The awfulness of the Carcieri ruling was augmented June 18 when the Supreme Court ruled that David Patchak has standing to sue the Interior Department for taking land into trust for the Match-E-Be-Nash-She-Wish Band of Pottawatomi Indians for it casino in Wayland County, Michigan, which opened in February 2011. Patchak’s original lawsuit is a Carcieri claim that Interior could not acquire the land in trust for Gun Lake because the tribe was not “under federal jurisdiction” in 1934. A federal court dismissed the lawsuit on the procedural ground that Patchak did not have standing to pursue it because the Quiet Title Act (QTA) protected Indian trust lands from legal challenges. An appeals court reversed that ruling and expanded the criteria for “standing,” which had required someone to be injured or affected by an action. Gun Lake and the Department of Justice petitioned the Supreme Court to review the appeals court decision. The Supremes’ ruling—an 8-1 decision with Justice Sonia Sotomayor dissenting—remanded the case back to the district court for a trial on the merits of Patchak’s Carcieri arguments. If Patchak prevails, Interior’s trust acquisitions could be challenged for six years after the department acquires trust land for an Indian tribe.
Because Congress failed to enact legislation fixing the Carcieri ruling, Patchak “has trampled over the sovereign immunity of the United States and eviscerated the once-broad protections for Indian lands under the Quiet Title Act,” Echohawk said. Patchak has also “barreled-open the court room doors” for Administrative Procedure Act challenges by any non Indian who claims to be “harmed” by an Interior decision that may benefit Indian tribes, he said.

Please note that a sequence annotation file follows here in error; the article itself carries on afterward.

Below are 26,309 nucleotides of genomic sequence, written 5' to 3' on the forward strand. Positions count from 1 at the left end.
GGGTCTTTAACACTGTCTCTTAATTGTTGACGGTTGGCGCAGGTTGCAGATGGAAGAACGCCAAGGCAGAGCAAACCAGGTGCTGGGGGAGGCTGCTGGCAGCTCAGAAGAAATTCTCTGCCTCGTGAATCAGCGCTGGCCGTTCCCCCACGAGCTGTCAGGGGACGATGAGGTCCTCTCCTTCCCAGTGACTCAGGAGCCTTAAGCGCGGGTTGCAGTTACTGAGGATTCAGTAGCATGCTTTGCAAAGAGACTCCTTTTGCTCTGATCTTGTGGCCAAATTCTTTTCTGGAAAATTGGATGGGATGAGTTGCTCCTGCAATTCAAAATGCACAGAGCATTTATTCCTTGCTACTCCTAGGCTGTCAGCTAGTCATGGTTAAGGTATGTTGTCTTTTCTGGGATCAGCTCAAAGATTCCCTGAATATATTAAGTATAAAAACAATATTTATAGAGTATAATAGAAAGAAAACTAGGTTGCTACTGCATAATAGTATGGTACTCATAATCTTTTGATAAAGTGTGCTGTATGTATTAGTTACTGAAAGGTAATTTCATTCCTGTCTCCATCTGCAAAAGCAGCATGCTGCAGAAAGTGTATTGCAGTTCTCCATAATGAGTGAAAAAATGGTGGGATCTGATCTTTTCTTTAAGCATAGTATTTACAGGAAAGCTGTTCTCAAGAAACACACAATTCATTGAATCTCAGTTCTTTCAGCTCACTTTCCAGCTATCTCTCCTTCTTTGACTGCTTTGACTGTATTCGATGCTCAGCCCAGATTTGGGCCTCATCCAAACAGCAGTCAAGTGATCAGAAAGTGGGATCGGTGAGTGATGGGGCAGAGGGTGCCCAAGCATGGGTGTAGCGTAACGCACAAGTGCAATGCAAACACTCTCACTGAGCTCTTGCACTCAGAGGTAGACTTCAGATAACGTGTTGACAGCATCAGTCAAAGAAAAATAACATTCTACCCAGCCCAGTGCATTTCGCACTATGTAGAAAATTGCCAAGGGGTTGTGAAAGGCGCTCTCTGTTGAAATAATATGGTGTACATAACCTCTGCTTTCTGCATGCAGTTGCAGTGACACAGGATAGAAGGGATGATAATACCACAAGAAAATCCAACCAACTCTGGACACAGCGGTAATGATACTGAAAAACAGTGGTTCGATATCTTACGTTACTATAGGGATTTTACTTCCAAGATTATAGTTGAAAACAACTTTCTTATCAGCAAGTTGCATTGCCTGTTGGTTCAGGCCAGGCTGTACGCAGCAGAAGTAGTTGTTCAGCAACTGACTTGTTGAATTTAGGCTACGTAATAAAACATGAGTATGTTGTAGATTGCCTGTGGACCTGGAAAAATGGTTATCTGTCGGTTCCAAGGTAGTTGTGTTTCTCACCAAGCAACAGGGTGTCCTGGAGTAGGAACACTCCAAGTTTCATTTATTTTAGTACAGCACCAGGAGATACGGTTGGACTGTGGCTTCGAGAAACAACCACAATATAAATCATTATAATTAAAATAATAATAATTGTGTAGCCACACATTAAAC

Donald ‘Del’ Laverdure, acting assistant secretary of Indian Affairs, said the Carcieri and Patchak decision have forced the Interior Department and many tribes “to spend an inordinate amount of time” and money analyzing whether a tribe was “under federal jurisdiction” in 1934—only to face more costly litigation if Interior decides to acquire the trust land. “The Secretary’s authority to acquire lands in trust for all Indian tribes, and certainty concerning the status of and jurisdiction over Indian lands, touch the core of the federal trust responsibility,” Laverdure said. “A system where some federally recognized tribes cannot enjoy the same rights and privileges available to other federally recognized tribes is unacceptable. “